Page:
Government Spending Helps Slow Economic Freefall
Government Spending Helps Slow Economic Freefall
Economic Declines Are Slowing, But Sustained Recovery Will Take More Time
Economic declines are slowing, writes Christian E. Weller upon analyzing new GDP numbers, but sustained recovery will take more time.
The Bureau of Economic Analysis released its first estimates for economic growth in the second quarter of 2009 this morning, showing that the economy is no longer in freefall. The data show that the economy shrank a lot less than in previous quarters—only 1 percent—largely because government spending increased and other parts of the economy did not shrink as fast as they had before.
The BEA also released today an updated estimate of economic growth for all past observations. These revisions show that the recession was actually a lot worse than originally thought. The revised data show an average annual decline of 2.8 percent from the end of 2007, when the recession started, through the first quarter of 2009. That is a deterioration of 55.6 percent in the economic growth rate from the original decrease of 1.8 percent. The growth rate for 2008 was also cut to almost a third from its previously estimated level—0.4 percent compared to 1.1 percent—which means that last year saw the slowest growth rate since 1991. That is, Congress and the administration relied on data that turned out to be too optimistic when they debated and enacted the stimulus that is now beginning to show signs of supporting economic growth.
The economy shrank at a much slower rate in the second quarter of 2009 than in the prior three quarters. Second-quarter growth declined at an estimated 1.0 percent, compared to a 6.4 percent decline in the first quarter of 2009, a 5.4 percent decline in the fourth quarter of 2008, and a 2.7 percent decline in the third quarter of 2008.
International trade made the largest positive contribution to economic growth in the second quarter. But this news needs to be taken with a grain of salt. The economy would have shrunk by an additional 1.4 percentage points if the trade deficit had not shrunk as much as it did. And the trade deficit declined because imports fell by 15.1 percent, which was much faster than the 7.0 percent decline in exports. These large declines in imports and thus in the trade deficit will likely disappear once the U.S. economy gains strength and consumers and business start to spend more on all types of products.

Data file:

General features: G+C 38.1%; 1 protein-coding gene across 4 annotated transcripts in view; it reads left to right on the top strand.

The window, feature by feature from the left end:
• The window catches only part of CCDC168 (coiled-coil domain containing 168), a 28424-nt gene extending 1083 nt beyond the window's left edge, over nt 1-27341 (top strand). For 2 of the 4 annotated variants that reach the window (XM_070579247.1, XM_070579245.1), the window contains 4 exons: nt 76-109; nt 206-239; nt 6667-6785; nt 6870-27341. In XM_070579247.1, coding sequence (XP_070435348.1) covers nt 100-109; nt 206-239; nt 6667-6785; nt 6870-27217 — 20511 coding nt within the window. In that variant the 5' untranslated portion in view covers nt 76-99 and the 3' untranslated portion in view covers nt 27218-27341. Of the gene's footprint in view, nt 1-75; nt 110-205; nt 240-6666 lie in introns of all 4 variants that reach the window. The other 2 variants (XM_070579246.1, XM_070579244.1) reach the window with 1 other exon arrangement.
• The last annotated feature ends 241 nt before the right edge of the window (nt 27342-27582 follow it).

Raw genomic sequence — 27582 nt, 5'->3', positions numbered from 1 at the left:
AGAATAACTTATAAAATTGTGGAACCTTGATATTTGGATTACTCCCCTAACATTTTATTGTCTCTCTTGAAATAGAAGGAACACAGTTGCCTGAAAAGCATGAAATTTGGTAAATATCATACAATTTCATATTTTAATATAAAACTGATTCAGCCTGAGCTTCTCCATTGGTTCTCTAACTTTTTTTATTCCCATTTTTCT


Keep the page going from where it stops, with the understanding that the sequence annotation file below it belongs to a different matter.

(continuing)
The initial interventions through the American Recovery and Reinvestment Act also seem to have borne some fruit. The economy would have shrunk twice as fast—or an additional 1.1 percentage points—without increases in government spending, part of which is likely due to the stimulus. Federal government spending expanded by 10.9 percent in the second quarter, which added 0.8 percentage points to the economic growth rate. State and local government spending also expanded by 2.4 percent, contributing 0.3 percentage points to the overall economic growth rate. Especially state and local government spending would likely have grown a lot less or possibly even fallen without the passage of the economic stimulus package.
But these improvements are still a long way off from a recovery. After all, the economy is still shrinking because all other sectors are declining. They just decreased more slowly than before. Business investment declined by 8.9 percent in the second quarter, for instance—a far cry from the 39.2 percent drop in the first quarter. Household spending on homes also fell by a still remarkable 29.3 percent, although it was well below the 38.2 percent drop in the first quarter of 2009.
And consumers went into retreat again. Consumer spending declined by 1.2 percent in the second quarter of 2009 after increasing temporarily by 0.6 percent in the first quarter of 2009. The drop in consumer spending was led by a 7.1 percent decline in spending for consumer durables, such as cars and refrigerators, followed by a 2.5 percent decrease for nondurables, such as food.
The slowdown in the economic freefall was also aided by two additional factors. First, businesses drew down their inventories more slowly than in the past. The drop in business inventories lowered economic growth by 0.8 percentage points in the second quarter, compared to a drag of 2.4 percentage points in the first quarter. Second, prices increased much more slowly at 0.2 percent in the second quarter compared to the 1.9 percent increase in the first quarter. Inflation thus robbed the U.S. economy of less growth than before.
Today’s data release gives us a much clearer picture of the current economic situation. The economic hole we were in during the winter was much larger than originally thought. But public policy interventions, especially the economic stimulus, have helped to slow the slide in the economy as government spending increased. The hope now is that expanded government activity will eventually translate into more jobs, which could have a positive effect on consumption and investment in the future. The signs from today’s data are encouraging, but for the time being the economy is still shrinking and losing jobs. Additional policy attention is thus required to generate a sustained and strong recovery that will help to bring back millions of lost jobs for America’s struggling families.
Christian E. Weller is an Associate Professor at the University of Massachusetts Boston‘s Department of Public Policy and Public Affairs, and a Senior Fellow at the Center for American Progress.
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Christian E. Weller